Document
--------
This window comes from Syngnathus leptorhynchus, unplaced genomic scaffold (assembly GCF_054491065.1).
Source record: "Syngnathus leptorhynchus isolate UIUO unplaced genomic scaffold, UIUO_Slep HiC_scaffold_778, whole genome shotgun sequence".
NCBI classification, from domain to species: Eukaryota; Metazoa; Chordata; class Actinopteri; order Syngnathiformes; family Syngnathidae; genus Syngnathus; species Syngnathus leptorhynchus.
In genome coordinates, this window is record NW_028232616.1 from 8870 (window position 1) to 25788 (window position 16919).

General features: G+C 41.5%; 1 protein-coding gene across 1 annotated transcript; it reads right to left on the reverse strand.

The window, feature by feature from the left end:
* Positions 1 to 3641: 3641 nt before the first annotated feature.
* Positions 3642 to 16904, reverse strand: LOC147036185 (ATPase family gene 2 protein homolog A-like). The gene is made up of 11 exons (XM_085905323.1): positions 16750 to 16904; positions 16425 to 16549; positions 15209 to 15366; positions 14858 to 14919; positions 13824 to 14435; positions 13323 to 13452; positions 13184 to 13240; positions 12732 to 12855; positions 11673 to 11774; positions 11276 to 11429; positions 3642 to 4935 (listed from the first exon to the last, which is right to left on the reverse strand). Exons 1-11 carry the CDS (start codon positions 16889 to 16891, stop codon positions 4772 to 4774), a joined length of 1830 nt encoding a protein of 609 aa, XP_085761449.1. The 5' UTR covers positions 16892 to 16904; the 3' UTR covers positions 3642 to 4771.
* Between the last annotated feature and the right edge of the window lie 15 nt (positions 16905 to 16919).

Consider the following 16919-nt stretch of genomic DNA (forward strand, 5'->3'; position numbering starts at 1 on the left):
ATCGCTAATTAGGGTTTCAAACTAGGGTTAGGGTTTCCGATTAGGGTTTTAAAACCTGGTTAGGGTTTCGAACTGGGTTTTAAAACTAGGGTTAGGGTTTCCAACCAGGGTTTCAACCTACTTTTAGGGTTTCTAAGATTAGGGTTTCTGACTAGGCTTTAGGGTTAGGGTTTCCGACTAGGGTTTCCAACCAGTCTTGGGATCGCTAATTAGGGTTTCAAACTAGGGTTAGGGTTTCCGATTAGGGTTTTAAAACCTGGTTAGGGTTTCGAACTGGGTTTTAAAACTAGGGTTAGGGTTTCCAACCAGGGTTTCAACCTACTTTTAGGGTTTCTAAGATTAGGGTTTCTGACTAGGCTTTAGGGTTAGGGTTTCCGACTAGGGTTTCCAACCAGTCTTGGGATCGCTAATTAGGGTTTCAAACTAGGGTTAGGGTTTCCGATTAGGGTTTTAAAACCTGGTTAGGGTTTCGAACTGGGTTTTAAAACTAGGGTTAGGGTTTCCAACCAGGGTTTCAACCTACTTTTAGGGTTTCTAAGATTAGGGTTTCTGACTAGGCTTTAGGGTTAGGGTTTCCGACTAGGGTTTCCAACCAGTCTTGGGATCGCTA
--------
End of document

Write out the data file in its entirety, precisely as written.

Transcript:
This window comes from Syngnathus leptorhynchus, unplaced genomic scaffold (assembly GCF_054491065.1).
Source record: "Syngnathus leptorhynchus isolate UIUO unplaced genomic scaffold, UIUO_Slep HiC_scaffold_778, whole genome shotgun sequence".
NCBI classification, from domain to species: Eukaryota; Metazoa; Chordata; class Actinopteri; order Syngnathiformes; family Syngnathidae; genus Syngnathus; species Syngnathus leptorhynchus.
In genome coordinates, this window is record NW_028232616.1 from 8870 (window position 1) to 25788 (window position 16919).

General features: G+C 41.5%; 1 protein-coding gene across 1 annotated transcript; it reads right to left on the reverse strand.

The window, feature by feature from the left end:
* Positions 1 to 3641: 3641 nt before the first annotated feature.
* Positions 3642 to 16904, reverse strand: LOC147036185 (ATPase family gene 2 protein homolog A-like). The gene is made up of 11 exons (XM_085905323.1): positions 16750 to 16904; positions 16425 to 16549; positions 15209 to 15366; positions 14858 to 14919; positions 13824 to 14435; positions 13323 to 13452; positions 13184 to 13240; positions 12732 to 12855; positions 11673 to 11774; positions 11276 to 11429; positions 3642 to 4935 (listed from the first exon to the last, which is right to left on the reverse strand). Exons 1-11 carry the CDS (start codon positions 16889 to 16891, stop codon positions 4772 to 4774), a joined length of 1830 nt encoding a protein of 609 aa, XP_085761449.1. The 5' UTR covers positions 16892 to 16904; the 3' UTR covers positions 3642 to 4771.
* Between the last annotated feature and the right edge of the window lie 15 nt (positions 16905 to 16919).

Consider the following 16919-nt stretch of genomic DNA (forward strand, 5'->3'; position numbering starts at 1 on the left):
ATCGCTAATTAGGGTTTCAAACTAGGGTTAGGGTTTCCGATTAGGGTTTTAAAACCTGGTTAGGGTTTCGAACTGGGTTTTAAAACTAGGGTTAGGGTTTCCAACCAGGGTTTCAACCTACTTTTAGGGTTTCTAAGATTAGGGTTTCTGACTAGGCTTTAGGGTTAGGGTTTCCGACTAGGGTTTCCAACCAGTCTTGGGATCGCTAATTAGGGTTTCAAACTAGGGTTAGGGTTTCCGATTAGGGTTTTAAAACCTGGTTAGGGTTTCGAACTGGGTTTTAAAACTAGGGTTAGGGTTTCCAACCAGGGTTTCAACCTACTTTTAGGGTTTCTAAGATTAGGGTTTCTGACTAGGCTTTAGGGTTAGGGTTTCCGACTAGGGTTTCCAACCAGTCTTGGGATCGCTAATTAGGGTTTCAAACTAGGGTTAGGGTTTCCGATTAGGGTTTTAAAACCTGGTTAGGGTTTCGAACTGGGTTTTAAAACTAGGGTTAGGGTTTCCAACCAGGGTTTCAACCTACTTTTAGGGTTTCTAAGATTAGGGTTTCTGACTAGGCTTTAGGGTTAGGGTTTCCGACTAGGGTTTCCAACCAGTCTTGGGATCGCTA